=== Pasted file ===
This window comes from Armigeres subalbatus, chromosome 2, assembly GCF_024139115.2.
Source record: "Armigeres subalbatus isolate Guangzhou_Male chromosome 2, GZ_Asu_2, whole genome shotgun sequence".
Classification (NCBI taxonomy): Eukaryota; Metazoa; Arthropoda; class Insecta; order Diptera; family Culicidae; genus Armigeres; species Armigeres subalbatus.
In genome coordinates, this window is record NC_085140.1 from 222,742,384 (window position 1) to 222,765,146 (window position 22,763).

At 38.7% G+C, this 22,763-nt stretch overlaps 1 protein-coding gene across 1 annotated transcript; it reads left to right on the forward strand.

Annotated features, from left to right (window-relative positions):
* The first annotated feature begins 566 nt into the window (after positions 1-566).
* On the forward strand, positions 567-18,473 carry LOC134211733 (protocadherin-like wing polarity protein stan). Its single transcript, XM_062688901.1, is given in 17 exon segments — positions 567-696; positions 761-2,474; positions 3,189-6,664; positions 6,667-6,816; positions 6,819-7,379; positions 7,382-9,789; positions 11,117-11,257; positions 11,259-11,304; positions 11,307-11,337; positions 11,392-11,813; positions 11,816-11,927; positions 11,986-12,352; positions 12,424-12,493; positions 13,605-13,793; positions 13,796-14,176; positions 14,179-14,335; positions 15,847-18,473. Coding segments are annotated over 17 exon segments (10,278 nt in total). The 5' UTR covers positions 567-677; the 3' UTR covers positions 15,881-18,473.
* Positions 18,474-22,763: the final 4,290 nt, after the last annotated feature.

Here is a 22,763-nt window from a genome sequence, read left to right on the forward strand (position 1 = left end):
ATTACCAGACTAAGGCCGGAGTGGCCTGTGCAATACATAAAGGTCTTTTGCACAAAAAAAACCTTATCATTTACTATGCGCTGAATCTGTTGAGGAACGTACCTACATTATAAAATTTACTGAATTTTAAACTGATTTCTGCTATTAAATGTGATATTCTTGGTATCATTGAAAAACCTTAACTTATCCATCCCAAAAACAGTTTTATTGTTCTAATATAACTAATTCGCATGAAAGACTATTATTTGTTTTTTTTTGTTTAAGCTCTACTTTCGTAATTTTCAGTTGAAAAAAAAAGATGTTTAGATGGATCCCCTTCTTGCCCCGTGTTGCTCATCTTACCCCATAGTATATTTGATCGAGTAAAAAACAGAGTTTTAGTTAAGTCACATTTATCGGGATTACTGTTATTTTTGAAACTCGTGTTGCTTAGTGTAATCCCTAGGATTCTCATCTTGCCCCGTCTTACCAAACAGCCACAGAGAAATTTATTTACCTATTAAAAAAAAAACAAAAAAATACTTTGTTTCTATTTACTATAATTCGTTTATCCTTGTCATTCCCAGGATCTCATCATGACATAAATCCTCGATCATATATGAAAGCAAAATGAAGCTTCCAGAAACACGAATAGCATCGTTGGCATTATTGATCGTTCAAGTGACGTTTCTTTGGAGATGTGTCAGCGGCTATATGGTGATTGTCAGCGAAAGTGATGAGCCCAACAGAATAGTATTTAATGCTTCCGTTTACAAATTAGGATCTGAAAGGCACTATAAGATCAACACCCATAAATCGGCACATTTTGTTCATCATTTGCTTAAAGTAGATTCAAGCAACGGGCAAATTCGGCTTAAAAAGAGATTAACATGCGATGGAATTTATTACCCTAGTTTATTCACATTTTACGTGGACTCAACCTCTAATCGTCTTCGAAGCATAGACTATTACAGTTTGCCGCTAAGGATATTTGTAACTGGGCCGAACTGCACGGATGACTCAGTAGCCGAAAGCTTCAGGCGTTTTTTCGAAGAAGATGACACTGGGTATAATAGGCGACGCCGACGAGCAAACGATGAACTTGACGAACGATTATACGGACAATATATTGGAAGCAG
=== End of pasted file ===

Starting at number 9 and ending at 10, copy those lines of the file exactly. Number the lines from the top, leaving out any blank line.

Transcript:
* Positions 18,474-22,763: the final 4,290 nt, after the last annotated feature.

Here is a 22,763-nt window from a genome sequence, read left to right on the forward strand (position 1 = left end):